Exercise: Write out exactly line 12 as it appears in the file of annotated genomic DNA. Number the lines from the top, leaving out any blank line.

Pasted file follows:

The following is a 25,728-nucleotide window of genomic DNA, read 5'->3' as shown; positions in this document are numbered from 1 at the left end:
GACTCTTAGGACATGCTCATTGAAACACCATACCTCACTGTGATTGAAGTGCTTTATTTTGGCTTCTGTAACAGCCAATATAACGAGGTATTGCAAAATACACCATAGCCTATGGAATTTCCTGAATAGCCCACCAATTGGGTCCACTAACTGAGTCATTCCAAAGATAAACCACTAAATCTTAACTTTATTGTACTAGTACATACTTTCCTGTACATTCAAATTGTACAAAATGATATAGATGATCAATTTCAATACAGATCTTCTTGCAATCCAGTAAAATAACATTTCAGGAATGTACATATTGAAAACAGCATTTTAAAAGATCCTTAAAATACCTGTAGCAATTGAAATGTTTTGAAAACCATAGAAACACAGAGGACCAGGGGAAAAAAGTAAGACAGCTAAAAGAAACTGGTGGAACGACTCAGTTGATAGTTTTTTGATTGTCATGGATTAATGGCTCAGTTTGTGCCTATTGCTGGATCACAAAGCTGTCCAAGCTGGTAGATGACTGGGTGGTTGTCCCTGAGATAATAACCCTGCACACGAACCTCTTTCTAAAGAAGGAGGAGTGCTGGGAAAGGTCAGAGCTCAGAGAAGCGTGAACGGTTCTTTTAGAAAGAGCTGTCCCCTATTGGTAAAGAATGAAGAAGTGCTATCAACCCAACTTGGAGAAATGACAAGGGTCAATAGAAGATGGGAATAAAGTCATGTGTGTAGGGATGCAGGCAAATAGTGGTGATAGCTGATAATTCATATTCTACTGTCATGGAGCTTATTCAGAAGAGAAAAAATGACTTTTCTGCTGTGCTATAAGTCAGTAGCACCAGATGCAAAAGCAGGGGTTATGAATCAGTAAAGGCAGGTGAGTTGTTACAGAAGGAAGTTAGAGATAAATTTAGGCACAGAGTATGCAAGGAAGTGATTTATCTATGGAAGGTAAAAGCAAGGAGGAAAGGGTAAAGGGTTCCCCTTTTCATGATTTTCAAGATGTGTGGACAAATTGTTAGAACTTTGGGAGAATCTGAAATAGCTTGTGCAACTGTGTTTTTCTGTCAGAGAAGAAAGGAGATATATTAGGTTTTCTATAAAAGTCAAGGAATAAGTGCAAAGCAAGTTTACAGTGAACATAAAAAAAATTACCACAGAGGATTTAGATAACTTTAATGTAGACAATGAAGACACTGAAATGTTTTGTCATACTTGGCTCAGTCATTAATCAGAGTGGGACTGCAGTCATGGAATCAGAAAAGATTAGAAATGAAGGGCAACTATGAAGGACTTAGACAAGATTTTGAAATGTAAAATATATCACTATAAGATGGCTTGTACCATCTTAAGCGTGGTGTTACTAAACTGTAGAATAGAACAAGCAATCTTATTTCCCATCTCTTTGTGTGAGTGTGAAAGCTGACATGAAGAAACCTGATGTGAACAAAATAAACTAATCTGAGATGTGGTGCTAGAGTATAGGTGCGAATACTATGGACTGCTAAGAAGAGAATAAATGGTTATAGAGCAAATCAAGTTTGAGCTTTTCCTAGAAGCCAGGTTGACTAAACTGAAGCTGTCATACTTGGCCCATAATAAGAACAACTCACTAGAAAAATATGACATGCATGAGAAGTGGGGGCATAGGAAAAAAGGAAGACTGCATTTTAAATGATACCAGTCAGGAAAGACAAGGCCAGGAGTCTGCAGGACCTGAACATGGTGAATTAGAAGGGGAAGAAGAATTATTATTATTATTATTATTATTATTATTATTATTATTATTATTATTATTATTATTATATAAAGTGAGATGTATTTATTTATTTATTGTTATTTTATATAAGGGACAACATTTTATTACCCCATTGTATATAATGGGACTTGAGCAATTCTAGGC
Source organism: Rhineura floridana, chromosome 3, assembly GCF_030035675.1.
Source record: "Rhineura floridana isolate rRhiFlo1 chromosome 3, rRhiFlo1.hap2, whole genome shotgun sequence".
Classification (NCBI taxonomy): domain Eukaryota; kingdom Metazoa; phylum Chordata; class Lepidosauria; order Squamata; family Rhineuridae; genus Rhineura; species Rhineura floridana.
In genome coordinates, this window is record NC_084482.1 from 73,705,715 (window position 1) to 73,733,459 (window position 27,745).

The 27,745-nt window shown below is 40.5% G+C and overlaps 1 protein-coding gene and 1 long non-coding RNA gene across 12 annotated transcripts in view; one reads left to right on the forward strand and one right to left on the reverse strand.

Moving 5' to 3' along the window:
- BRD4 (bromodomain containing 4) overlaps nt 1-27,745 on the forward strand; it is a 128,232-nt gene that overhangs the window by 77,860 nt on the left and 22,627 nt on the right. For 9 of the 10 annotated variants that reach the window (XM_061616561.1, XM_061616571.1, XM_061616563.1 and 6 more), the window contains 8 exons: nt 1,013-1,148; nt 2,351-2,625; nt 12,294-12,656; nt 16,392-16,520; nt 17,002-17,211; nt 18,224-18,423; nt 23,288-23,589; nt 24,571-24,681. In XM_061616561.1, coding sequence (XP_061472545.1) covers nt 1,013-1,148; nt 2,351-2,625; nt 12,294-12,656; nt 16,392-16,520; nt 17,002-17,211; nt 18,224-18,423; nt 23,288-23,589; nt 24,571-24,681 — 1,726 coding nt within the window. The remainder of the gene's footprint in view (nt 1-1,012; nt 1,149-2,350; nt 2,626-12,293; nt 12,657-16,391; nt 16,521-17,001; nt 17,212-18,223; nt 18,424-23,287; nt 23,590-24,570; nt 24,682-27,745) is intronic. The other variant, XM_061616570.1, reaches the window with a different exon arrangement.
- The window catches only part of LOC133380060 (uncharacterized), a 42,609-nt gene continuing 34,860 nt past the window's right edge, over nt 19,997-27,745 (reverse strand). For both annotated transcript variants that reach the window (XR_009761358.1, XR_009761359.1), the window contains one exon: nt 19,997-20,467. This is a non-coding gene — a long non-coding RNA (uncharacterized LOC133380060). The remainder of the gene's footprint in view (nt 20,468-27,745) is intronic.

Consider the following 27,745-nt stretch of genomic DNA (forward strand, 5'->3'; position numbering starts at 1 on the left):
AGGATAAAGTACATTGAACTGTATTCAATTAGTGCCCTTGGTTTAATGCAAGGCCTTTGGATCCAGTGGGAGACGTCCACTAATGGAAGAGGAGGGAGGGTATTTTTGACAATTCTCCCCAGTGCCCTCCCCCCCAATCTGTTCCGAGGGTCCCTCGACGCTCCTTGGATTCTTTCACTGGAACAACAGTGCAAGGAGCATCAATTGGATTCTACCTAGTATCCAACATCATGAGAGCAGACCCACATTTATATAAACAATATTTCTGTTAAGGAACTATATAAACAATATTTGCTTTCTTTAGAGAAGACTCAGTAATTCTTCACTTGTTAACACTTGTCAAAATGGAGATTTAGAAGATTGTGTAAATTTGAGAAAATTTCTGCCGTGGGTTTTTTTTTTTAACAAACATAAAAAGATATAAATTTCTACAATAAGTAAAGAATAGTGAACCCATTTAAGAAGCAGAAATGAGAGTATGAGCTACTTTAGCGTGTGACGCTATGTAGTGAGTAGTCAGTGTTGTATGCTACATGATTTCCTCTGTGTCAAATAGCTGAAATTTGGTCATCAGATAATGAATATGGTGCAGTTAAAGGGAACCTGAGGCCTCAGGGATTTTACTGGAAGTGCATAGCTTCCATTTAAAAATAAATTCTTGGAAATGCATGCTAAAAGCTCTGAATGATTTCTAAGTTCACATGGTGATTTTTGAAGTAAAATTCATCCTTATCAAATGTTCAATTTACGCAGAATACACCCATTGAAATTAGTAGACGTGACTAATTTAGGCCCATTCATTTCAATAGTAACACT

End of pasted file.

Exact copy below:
AGGATAAAGTACATTGAACTGTATTCAATTAGTGCCCTTGGTTTAATGCAAGGCCTTTGGATCCAGTGGGAGACGTCCACTAATGGAAGAGGAGGGAGGGTATTTTTGACAATTCTCCCCAGTGCCCTCCCCCCCAATCTGTTCCGAGGGTCCCTCGACGCTCCTTGGATTCTTTCACTGGAACAACAGTGCAAGGAGCATCAATTGGATTCTACCTAGTATCCAACATCATGAGAGCAGACCCACATTTATATAAACAATATTTCTGTTAAGGAACTATATAAACAATATTTGCTTTCTTTAGAGAAGACTCAGTAATTCTTCACTTGTTAACACTTGTCAAAATGGAGATTTAGAAGATTGTGTAAATTTGAGAAAATTTCTGCCGTGGGTTTTTTTTTTTAACAAACATAAAAAGATATAAATTTCTACAATAAGTAAAGAATAGTGAACCCATTTAAGAAGCAGAAATGAGAGTATGAGCTACTTTAGCGTGTGACGCTATGTAGTGAGTAGTCAGTGTTGTATGCTACATGATTTCCTCTGTGTCAAATAGCTGAAATTTGGTCATCAGATAATGAATATGGTGCAGTTAAAGGGAACCTGAGGCCTCAGGGATTTTACTGGAAGTGCATAGCTTCCATTTAAAAATAAATTCTTGGAAATGCATGCTAAAAGCTCTGAATGATTTCTAAGTTCACATGGTGATTTTTGAAGTAAAATTCATCCTTATCAAATGTTCAATTTACGCAGAATACACCCATTGAAATTAGTAGACGTGACTAATTTAGGCCCATTCATTTCAATAGTAACACT